Summer’s here and it’s hot, y’all. We’re on the lookout for anything that’ll cool us down. Bonus if it’s delicious. Double bonus if we can get some servings of veggies at the same time. Hello smoothie popsicles, where’ve you been hiding??
As if we needed another reason to get on the popsicle train, they also stay fresh for weeks in the freezer. So you can pop one out any time you need a cool down.
If the idea of veggies in your popsicle makes you raise an eyebrow, don’t worry. Just like with smoothies, veggies like kale, cucumber, and carrot don’t only mix seamlessly, with the right recipe they add to the flavor of your popsicle. And lucky for you, we found all the right recipes and added them below.
1. Use a high-power blender
Just about any smoothie recipe can get repurposed into a popsicle, but having a quality machine will help you avoid chunks of beets or carrots in your frozen treat.
2. Cut back on the liquids
Too much of a liquid, like water, almond milk, or juice, might create little chunks of ice blocks that you can chip your teeth on. Since you don’t need popsicles to be thin enough to drink, you can get away with adding a little less liquid.
3. Save that last bit of smoothie in a mold
Even if you want to keep your drinkable smoothie game strong throughout the summer, there’s always that little bit of extra that seems to be just too much for your glass. Don’t waste it! Stash it in a popsicle mold in the freezer.
Ready to get blending? Here are nine tasty recipes that’ll have you eating (and actually enjoying) your veggies all summer long.
1. Cucumber coconut lime popsicles from The Kitchen McCabe
Put de lime in the coconut and freeze it all up! (And add a bit of refreshing cucumber while you’re at it.) These creamy vegan pops will put you in mind of a tropical spa day.
2. Carrot cake popsicles from Cookie Named Desire
With cinnamon and ginger for earthy flavor and a bit of frozen banana for bulk, these pops are the wholesome frozen version of your favorite birthday cake. The addition of cream cheese completes the frosted carrot cake flavor package.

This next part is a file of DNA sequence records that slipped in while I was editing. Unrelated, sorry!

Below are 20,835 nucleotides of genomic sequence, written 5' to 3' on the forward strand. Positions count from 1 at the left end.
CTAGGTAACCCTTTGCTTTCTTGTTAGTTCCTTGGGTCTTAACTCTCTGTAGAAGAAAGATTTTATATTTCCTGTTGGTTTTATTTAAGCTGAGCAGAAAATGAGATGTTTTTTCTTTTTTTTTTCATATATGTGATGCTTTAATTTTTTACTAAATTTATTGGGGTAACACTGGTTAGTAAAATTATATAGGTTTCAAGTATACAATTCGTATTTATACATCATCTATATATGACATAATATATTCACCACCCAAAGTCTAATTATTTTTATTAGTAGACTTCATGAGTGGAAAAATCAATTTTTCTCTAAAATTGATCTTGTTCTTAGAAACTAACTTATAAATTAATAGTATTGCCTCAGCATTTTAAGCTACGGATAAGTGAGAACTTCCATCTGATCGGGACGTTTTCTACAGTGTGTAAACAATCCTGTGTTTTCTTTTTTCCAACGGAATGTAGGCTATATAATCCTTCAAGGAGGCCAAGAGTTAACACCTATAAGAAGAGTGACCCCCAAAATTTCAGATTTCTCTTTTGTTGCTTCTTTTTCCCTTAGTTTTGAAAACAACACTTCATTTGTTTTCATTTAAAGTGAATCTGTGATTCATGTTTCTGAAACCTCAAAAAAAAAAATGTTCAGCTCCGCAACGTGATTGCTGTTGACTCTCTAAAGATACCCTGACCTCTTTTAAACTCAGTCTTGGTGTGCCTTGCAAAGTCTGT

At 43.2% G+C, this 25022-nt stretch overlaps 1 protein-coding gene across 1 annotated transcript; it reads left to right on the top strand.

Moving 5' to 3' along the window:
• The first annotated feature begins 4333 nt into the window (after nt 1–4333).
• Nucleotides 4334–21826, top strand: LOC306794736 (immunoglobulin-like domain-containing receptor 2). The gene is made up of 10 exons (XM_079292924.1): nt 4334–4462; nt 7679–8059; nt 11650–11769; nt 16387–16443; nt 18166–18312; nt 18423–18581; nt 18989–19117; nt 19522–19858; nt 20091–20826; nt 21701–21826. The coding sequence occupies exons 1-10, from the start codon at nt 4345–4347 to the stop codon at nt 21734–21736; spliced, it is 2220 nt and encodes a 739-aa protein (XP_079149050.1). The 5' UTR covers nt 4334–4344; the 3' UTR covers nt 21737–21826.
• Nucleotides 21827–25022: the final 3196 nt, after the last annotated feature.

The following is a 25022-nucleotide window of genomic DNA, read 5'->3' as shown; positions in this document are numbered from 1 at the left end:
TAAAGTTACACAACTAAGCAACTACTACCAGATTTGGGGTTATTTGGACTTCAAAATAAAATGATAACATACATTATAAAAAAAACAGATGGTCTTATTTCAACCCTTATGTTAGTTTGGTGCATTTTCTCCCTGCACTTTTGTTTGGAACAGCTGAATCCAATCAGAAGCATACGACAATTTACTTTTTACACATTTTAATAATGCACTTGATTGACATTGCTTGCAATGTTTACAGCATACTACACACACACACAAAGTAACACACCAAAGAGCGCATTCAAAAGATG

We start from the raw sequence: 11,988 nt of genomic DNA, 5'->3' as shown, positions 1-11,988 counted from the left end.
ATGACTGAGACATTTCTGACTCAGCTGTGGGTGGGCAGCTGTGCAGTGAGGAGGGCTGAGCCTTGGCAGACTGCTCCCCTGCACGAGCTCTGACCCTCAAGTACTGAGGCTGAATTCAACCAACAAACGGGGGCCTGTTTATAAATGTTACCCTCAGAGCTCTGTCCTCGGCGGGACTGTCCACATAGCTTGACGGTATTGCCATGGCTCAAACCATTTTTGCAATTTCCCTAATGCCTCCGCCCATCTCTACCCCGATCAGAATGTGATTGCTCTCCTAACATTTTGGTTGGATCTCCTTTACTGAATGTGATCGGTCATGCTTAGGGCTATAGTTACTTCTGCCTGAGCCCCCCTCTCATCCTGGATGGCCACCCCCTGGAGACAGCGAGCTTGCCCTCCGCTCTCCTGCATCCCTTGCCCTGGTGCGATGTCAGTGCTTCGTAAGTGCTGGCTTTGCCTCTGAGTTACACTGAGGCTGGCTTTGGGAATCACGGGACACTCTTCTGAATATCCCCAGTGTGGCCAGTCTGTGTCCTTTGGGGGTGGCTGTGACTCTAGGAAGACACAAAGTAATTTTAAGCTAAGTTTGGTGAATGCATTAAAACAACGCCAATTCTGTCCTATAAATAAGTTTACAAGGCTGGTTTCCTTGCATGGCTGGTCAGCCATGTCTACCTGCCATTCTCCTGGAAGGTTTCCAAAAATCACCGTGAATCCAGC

3. Blueberry kale pops from Oh My Veggies
Three ingredients, 5-minute prep, and antioxidants galore? We’re sold! Kale, blueberries, and grape juice are all you need to make these superfood treats. But with the sweetness of the berries and juice, we’re pretty sure you won’t even taste the kale.
4. Green smoothie popsicles from As Easy As Apple Pie
If there’s one veggie that hides well in smoothies and popsicles, it’s spinach. Get your daily greens — plus a megadose of vitamin C from pineapple and orange juice — with these light and fruity pops. Your immune system will thank you.
5. Carrot mango popsicles from Raise Vegan
Carrots, mango, and orange juice mix to orange-hued perfection in these simple smoothie pops. Toss in a chunk of fresh ginger for an anti-inflammatory boost.
6. Strawberry beet smoothie pops from Sidewalk Shoes
Beets can be, shall we say, an acquired taste. If you’re not the biggest fan (but still want to reap their nutritional benefits, like fiber, iron, and calcium) try them melded into these unique smoothie pops. OJ and strawberries help mask beets’ bitter taste, while blended cashews add protein and creaminess.
7. Peaches and cream popsicles from Love and Zest
Tomatoes in popsicles? Don’t knock it till you’ve tried it! This recipe takes plump orange cherry tomatoes — known for their sweetness — and blends them with peaches for a color (and flavor) match made in heaven. Since the ratio of fruit to veggies skews heavily toward the peaches here, no one may be the wiser.
8. Spinach kiwi popsicles from Kiipfit
Spinach strikes again — this time with tangy kiwi, a dash of hempseed, and a refreshing coconut water base. With minimal prep and all plant-based ingredients, it’s easy being green!
9. Rhubarb and Greek yogurt popsicles from The View From Great Island
If you ask us, rhubarb doesn’t get enough love. Elevate this underdog of vegetables by whipping it up into a tasty jam, then swirling it with Greek yogurt into creamy popsicles. Not only will you get a gorgeous ruby red color, you’ll rack up rhubarb’s high potassium, vitamin C, and calcium content.
Sarah Garone is a nutritionist, freelance writer, and food blogger. Find her sharing down-to-earth nutrition info at A Love Letter to Food or follow her on Twitter.